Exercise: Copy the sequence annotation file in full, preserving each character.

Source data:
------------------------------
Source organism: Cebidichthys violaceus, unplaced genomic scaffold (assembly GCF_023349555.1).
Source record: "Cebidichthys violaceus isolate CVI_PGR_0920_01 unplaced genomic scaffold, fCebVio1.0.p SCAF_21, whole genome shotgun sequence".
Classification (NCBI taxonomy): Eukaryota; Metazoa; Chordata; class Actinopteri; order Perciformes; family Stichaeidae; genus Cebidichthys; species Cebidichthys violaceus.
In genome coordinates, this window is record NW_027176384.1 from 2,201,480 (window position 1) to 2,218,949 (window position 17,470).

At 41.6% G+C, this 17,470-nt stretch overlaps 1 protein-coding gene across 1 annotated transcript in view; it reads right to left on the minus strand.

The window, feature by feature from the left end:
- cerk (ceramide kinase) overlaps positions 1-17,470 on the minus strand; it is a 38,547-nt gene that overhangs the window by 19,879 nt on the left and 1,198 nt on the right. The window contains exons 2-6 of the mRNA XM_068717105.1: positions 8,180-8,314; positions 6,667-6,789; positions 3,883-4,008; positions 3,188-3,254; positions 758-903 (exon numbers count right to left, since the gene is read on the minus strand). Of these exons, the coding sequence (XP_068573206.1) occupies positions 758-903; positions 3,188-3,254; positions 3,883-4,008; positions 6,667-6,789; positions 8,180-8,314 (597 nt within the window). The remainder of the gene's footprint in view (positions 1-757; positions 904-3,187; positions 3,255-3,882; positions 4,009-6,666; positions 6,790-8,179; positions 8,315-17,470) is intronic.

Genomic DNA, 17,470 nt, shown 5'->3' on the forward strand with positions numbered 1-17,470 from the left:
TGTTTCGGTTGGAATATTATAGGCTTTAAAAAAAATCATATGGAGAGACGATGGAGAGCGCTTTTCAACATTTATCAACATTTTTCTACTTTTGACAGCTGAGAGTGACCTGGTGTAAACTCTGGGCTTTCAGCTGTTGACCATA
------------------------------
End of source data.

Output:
Source organism: Cebidichthys violaceus, unplaced genomic scaffold (assembly GCF_023349555.1).
Source record: "Cebidichthys violaceus isolate CVI_PGR_0920_01 unplaced genomic scaffold, fCebVio1.0.p SCAF_21, whole genome shotgun sequence".
Classification (NCBI taxonomy): Eukaryota; Metazoa; Chordata; class Actinopteri; order Perciformes; family Stichaeidae; genus Cebidichthys; species Cebidichthys violaceus.
In genome coordinates, this window is record NW_027176384.1 from 2,201,480 (window position 1) to 2,218,949 (window position 17,470).

At 41.6% G+C, this 17,470-nt stretch overlaps 1 protein-coding gene across 1 annotated transcript in view; it reads right to left on the minus strand.

The window, feature by feature from the left end:
- cerk (ceramide kinase) overlaps positions 1-17,470 on the minus strand; it is a 38,547-nt gene that overhangs the window by 19,879 nt on the left and 1,198 nt on the right. The window contains exons 2-6 of the mRNA XM_068717105.1: positions 8,180-8,314; positions 6,667-6,789; positions 3,883-4,008; positions 3,188-3,254; positions 758-903 (exon numbers count right to left, since the gene is read on the minus strand). Of these exons, the coding sequence (XP_068573206.1) occupies positions 758-903; positions 3,188-3,254; positions 3,883-4,008; positions 6,667-6,789; positions 8,180-8,314 (597 nt within the window). The remainder of the gene's footprint in view (positions 1-757; positions 904-3,187; positions 3,255-3,882; positions 4,009-6,666; positions 6,790-8,179; positions 8,315-17,470) is intronic.

Genomic DNA, 17,470 nt, shown 5'->3' on the forward strand with positions numbered 1-17,470 from the left:
TGTTTCGGTTGGAATATTATAGGCTTTAAAAAAAATCATATGGAGAGACGATGGAGAGCGCTTTTCAACATTTATCAACATTTTTCTACTTTTGACAGCTGAGAGTGACCTGGTGTAAACTCTGGGCTTTCAGCTGTTGACCATA